Having young talent is an enormous key to continued success in the NFL, but it isn't the only thing that matters.
That is the wording we'd use to describe the fact that 2010's No. 1 team in our U-25 organizational rankings, the Houston Texans, went 6-10 that season. It also helps explain the debacle that was the 2011 Tampa Bay Buccaneers, our first-place team in 2011. Both teams came into the season with high expectations and both teams flopped miserably due to poor luck, injury attrition and, in Tampa's case last season, essentially quitting on their coach.
Remember that these rankings represent nothing more than a snapshot in time. If there's anything the regression-analysis we mainly dabble in shows us, it's that what goes up may eventually come down. With that in mind, we'd like to offer our sincere condolences to fans of the AFC team that is No. 1 this year in the event that the No. 1 slot on this list becomes a hex of some sort.
Here are the criteria we used to come up with our rankings:
• The number of games in 2011 started by players under the age of 25
• Whether or not a team's young starters last season were simply injury replacements
• The number of 25-or-younger first-team All-Pros a team has on its roster
• The extent to which a team's 25-and-under talent plays impact positions in the passing game
• Whether or not a team has a talented, young quarterback
• The amount of value a team added in the 2012 draft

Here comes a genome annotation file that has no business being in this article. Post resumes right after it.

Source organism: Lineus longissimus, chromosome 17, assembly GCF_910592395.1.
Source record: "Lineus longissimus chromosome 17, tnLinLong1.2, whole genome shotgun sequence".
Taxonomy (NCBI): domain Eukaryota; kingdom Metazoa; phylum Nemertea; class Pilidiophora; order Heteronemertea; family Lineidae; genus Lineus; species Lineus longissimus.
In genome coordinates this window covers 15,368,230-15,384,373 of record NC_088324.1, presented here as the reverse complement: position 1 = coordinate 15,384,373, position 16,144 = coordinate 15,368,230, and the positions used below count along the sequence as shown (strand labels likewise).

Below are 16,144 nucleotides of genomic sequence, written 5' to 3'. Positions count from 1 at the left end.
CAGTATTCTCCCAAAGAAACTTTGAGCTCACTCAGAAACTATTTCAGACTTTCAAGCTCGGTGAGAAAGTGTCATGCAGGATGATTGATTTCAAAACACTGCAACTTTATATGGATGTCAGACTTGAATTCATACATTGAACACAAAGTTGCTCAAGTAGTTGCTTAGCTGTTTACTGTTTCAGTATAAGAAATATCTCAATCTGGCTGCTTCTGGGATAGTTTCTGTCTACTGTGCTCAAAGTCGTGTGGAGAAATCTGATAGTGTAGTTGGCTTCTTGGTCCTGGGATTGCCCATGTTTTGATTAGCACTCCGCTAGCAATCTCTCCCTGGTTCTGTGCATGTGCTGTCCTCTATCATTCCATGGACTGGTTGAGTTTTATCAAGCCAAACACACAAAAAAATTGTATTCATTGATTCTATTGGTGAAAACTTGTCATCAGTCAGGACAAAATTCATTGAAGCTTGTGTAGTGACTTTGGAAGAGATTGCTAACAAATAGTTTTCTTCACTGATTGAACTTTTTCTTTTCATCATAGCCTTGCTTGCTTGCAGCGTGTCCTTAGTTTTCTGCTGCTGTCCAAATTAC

• A team's recent track record of developing and retaining young talent
Once we had our objective rankings, discussion amongst the crew at Football Outsiders tweaked the list resulting in the final version that you see below.
The turnover on this list, from year to year, is staggering. While it goes without saying that football is a young man's game, it's also the sport where injury attrition is the worst for young players. Having young stars is an important thing in the NFL, but with most players able to stay on the list for only three or four NFL seasons, lists of organizational talent will shift dramatically based on recent draft pools.
You'll see a number of references to Football Outsiders stats on our list, in particular DVOA (defense-adjusted value over average), which takes every play and compares its success to the NFL average based on situation and opponent. You can read more about that and other FO stats on this page.
Without further ado, here are our organizational rankings for this season. (Note: All ages are as of Sept. 8, 2012.)
Truth be told, our statistical analysis last year said the Patriots had the best 25-and-under talent in 2011, but we went with our gut instead. Lesson learned. New England had 15 significant contributors last season who qualify this season as well, but we really need only to discuss the three who helped produce the No. 3 offensive DVOA in the league. If you can believe it, tight ends Rob Gronkowski and Aaron Hernandez will still each only be 23 years old at the end of this coming season. Whether we look at standard or advanced stats, Gronkowski had a record-setting season: He was the first tight end ever to lead the NFL in receiving touchdowns, and also had the best receiving DYAR (defense-adjusted yards above replacement) for any tight end since 1991. To put the latter in perspective, the second-through-fourth-best tight end seasons were clustered at 357 or 358 DYAR; Gronkowski beat that by about 100 (459).
Of course, lest we forget Hernandez in New England's double-shot of matchup nightmares; he led all tight ends by breaking 21 tackles and he actually carried the ball 11 times in the team's final five games. Nate Solder (24) helped make huge tight end seasons possible by giving up only 2.5 blown-block sacks in his rookie year. With the retirement of Matt Light, Solder will switch from right tackle to left tackle, further increasing his value.
Times are good in New England.